Waking before dawn is about the last thing I want to do on a Saturday after a hectic work week, but the promise of going someplace new cannot be ignored. In my half-asleep state, it feels as though we are preparing to flag down a taxi to the airport for an early morning flight, except that this time we leave with no backpacks or suitcases: just our camera bags slung over our shoulders and two bottles of water. This admittedly crazy plan, hatched just the week before, was Bama’s idea. Neither him nor I had left the greater Jakarta area since early March, and we were eager to hit the road for a short excursion into the countryside of West Java. Our destination? A village called Batujaya, home to ancient red-brick temple ruins even older than Borobudur. Read more
Posts tagged ‘West Java’
Just before 5:30pm, we find ourselves in the middle of a restaurant packed with patrons. At the next table, more than 15 university students load up on white rice and a rich assortment of main dishes. Some stir their ice-cold drinks in anticipation of the coming feast. It is the perfect representation of a scene that my father described from the days before I was born, when my parents lived in Kuala Lumpur. Read more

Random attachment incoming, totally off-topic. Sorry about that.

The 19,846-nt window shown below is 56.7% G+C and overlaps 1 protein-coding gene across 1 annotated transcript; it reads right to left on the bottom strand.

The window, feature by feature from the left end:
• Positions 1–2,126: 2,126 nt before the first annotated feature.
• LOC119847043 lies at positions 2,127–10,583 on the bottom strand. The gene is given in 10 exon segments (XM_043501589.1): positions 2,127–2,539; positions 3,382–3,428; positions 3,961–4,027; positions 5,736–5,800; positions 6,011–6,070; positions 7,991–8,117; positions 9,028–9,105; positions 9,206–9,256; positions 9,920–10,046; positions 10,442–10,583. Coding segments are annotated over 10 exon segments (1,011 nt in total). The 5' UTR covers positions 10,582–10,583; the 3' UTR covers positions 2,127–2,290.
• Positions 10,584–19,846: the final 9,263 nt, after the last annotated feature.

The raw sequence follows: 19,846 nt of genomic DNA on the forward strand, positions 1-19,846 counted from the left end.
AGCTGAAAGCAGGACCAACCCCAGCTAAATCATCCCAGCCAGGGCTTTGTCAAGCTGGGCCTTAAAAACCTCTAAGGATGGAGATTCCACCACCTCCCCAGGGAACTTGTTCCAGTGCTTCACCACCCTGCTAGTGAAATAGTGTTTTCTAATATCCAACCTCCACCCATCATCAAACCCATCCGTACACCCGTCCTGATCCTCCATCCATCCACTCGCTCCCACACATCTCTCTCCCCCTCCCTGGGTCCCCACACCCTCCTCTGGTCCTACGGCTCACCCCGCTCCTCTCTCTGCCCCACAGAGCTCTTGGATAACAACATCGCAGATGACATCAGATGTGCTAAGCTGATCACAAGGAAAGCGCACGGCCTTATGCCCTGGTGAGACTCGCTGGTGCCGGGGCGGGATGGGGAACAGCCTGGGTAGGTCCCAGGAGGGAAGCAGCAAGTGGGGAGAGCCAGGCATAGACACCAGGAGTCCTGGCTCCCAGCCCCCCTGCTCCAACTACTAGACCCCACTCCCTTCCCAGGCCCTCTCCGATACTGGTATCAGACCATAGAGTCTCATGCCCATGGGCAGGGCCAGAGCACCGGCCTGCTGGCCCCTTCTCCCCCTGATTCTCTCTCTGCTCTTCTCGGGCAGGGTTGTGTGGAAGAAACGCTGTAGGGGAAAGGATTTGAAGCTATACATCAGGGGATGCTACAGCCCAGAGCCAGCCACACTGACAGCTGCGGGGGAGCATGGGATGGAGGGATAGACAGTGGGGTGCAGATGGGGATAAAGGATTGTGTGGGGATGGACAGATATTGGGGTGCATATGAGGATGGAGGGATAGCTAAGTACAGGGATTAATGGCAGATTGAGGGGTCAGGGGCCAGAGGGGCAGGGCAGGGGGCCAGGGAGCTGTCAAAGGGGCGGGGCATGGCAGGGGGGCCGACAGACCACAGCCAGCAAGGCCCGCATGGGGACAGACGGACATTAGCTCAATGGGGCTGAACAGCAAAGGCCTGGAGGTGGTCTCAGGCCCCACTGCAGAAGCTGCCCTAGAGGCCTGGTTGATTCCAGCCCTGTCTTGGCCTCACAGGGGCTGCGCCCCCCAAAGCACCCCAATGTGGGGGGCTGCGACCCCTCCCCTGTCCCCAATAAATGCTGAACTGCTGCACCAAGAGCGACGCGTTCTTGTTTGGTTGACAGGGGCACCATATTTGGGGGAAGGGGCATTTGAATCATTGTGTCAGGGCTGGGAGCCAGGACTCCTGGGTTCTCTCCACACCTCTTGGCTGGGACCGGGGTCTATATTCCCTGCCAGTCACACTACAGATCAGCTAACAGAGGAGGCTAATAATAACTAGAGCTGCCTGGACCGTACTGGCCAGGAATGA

In 1744, in the fertile heartland of West Java, a grand colonial mansion was taking shape. Gustaaf Willem van Imhoff, Governor-General of the Dutch East Indies, had commissioned it as his summer residence, a refuge from the stifling heat and the threat of disease in Batavia (modern-day Jakarta). Read more
The 1930s were an age of unrestrained decadence. Radio had displaced newspapers as the most popular form of mass media; cinemas from Shanghai to Sao Paulo screened the latest in Hollywood films; ballrooms on both sides of the Atlantic echoed to the sounds of jazz and big band swing music; and the world seemed blissfully ignorant of the storm clouds brewing on the horizon.